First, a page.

James McClean has said that while he “likes every single one of them”, he stands over his criticism of his Republic of Ireland team-mates for their reluctance to show support for him in the face of the discrimination he has experienced.
Earlier this week in a Facebook post, the Derryman sought to contrast football’s currently high-profile response to racism with its comparative silence on the sectarian abuse to which he has been subjected during his career in England.
McClean made no bones about condemning the recent racist abuse of his Irish teammate David McGoldrick and Crystal Palace’s Wilfried Zaha as “vile” and “horrendous”.
But he went on to say that it left a sour taste in his mouth that he had “received more abuse than any other player during my nine years in England, whether that be death threats, bullets sent in the post, birthday cards, letters, etc. This is not a cry for sympathy but one to ask the question: what is the difference?”
And turning the spotlight on his international colleagues, he said: “I have seen some of my fellow Irish team-mates post a black square in support of anti-racism as well as post condemning the discrimination - and again rightly so.
“Have I ever seen any of them post a public condemnation of the discrimination I get which, funnily enough, is a discrimination against them also? That would be a no.”
McClean followed up his Facebook post with an interview on TalkSport, following which he now says he received messages of support – but not, he says, from his Irish teammates.
“If they feel offended they must feel a level of guilt,” he told BBC Radio Foyle. “To be honest, I’m not expecting calls off any of them but I stand by what I said.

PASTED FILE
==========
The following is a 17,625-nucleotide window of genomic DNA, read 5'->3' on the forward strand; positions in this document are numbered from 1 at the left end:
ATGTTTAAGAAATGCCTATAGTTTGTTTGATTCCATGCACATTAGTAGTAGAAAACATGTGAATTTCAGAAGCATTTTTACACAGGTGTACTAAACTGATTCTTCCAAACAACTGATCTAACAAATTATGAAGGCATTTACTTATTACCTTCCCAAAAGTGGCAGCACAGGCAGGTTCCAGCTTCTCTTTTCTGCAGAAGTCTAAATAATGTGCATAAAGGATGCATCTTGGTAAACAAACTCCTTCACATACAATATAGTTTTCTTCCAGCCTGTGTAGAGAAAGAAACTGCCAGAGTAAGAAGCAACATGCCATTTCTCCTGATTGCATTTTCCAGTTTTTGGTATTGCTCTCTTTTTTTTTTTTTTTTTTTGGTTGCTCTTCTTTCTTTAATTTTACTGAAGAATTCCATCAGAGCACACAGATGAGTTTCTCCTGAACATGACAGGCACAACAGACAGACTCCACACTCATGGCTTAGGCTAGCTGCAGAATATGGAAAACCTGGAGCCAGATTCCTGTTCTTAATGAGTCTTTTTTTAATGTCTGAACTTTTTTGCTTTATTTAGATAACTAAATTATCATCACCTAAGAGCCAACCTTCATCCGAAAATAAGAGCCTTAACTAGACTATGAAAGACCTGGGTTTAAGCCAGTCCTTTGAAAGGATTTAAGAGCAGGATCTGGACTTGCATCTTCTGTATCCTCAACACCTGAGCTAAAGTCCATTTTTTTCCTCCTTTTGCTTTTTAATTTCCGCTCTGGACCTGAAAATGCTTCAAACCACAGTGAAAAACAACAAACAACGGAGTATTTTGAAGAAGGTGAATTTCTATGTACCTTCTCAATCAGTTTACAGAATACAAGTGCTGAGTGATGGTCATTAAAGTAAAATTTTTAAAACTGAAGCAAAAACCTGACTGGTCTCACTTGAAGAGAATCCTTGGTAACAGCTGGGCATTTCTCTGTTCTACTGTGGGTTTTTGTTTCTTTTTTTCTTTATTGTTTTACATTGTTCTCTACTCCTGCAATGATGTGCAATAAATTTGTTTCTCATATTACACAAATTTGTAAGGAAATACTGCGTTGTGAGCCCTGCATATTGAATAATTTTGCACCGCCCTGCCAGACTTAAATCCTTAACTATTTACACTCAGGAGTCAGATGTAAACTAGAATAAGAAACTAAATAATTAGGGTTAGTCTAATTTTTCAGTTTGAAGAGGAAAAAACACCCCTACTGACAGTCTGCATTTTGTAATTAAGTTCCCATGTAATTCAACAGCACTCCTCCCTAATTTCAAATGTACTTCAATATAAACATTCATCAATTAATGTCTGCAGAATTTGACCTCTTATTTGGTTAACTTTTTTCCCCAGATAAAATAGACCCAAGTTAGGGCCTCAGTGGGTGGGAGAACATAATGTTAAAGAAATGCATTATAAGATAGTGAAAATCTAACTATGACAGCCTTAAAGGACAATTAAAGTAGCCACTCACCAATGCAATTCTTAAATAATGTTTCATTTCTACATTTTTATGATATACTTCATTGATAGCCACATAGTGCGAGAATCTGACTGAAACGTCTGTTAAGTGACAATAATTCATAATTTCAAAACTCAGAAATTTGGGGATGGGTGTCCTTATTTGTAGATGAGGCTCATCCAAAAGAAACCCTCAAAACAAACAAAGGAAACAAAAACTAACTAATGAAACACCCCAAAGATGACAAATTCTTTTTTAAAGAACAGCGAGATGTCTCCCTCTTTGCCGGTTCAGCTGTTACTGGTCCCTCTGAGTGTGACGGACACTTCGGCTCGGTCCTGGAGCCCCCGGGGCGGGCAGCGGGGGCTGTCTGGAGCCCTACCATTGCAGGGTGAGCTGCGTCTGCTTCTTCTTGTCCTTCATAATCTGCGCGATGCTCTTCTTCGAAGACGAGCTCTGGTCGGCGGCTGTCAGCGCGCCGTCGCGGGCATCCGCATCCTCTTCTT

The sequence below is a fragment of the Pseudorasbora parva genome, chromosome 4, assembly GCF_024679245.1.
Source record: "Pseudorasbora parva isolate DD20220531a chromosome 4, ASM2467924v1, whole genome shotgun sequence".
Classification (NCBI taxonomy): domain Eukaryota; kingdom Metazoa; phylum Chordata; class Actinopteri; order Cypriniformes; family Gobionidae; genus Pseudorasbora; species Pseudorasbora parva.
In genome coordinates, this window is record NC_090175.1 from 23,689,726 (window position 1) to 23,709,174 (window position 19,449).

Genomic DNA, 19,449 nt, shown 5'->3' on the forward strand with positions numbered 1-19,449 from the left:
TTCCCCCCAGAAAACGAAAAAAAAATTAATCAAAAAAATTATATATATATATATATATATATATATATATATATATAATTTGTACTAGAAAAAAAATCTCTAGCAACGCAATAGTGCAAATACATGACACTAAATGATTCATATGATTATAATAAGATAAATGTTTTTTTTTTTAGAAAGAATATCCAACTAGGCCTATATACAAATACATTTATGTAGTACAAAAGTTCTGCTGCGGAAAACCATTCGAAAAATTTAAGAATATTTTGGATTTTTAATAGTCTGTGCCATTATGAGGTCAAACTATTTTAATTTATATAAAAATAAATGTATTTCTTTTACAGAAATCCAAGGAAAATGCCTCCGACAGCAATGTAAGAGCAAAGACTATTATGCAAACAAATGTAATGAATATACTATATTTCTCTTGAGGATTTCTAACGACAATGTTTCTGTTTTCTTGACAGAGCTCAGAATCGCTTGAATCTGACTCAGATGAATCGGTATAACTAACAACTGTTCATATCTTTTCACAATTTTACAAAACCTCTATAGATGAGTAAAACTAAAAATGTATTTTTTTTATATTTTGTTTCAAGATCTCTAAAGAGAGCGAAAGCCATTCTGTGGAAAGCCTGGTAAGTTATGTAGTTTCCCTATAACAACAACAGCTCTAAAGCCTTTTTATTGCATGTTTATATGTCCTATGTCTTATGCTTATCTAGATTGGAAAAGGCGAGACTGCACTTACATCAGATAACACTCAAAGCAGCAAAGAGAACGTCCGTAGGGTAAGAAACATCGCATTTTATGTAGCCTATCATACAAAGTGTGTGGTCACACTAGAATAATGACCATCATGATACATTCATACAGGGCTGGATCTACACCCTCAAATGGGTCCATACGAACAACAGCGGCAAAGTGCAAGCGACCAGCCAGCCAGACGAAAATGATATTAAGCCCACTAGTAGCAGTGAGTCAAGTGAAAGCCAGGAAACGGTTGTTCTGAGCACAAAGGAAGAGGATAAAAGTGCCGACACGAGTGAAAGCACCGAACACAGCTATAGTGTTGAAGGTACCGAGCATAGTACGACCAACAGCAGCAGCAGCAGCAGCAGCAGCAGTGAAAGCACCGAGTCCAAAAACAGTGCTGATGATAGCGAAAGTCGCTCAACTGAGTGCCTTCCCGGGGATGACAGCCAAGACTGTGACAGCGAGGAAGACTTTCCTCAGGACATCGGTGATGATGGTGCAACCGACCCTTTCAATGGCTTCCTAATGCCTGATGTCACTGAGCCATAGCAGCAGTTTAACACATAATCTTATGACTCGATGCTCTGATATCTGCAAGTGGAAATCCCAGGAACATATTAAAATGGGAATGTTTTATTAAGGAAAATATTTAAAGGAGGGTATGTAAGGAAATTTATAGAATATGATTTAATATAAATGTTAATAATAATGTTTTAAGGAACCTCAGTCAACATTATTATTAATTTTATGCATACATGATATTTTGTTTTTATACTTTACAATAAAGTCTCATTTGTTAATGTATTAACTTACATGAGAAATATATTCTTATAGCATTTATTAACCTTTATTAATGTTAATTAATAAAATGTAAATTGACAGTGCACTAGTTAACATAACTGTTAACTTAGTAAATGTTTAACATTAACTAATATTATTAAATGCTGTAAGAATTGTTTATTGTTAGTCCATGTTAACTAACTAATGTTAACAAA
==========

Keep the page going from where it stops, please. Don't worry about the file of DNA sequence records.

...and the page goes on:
“I understand the poppy situation, I know some people down South probably don’t have a full understanding of what happened up in the North and that’s fine. I’m not asking players not to wear a poppy, as the backlash is huge. I fully understand they don’t want the backlash and they want an easy life, I get that. I have no issue with that. But what I’m getting discriminated for also affects them, yet they stay quiet.
As much as I respect everything else, you can’t pick and choose what to get behind. That’s where I lose that little bit of respect when that happens.
“Look, I like every single one of them and never had an issue with any of them but it does hurt a little bit as I know for a fact if the roles were reversed I would 100 per cent back them. In that sense, that hurt a little.”
The Stoke winger also says that he has even considered early retirement as a result of the abuse and threats he has received.
“There are days you’re thinking of putting a date on retirement, and that’s not what you want to do. But there are times I’m thinking, ‘my kids are starting to get a bit older and they’re starting to go to games and starting to ask questions’. I don’t want them to hear it, first and foremost, and I don’t want to have to sit and explain to them why.
”It doesn’t affect me as much as it affects my family. Up until I had my first daughter I brushed it off and said I’d fight fire with fire. I’ve done it in the past and retaliated here and there. I’ve done a couple of things to wind up the situation.
”But I had my daughter and realised that I hadn’t really taken into consideration my mother’s feelings and my wife’s feelings. When you’re having bullets sent in the post and letters sent, it’s horrific abuse. It’s constant, every single day on social media.
“Some of the stuff said is unbelievable, and any self-respecting person wouldn’t accept it.”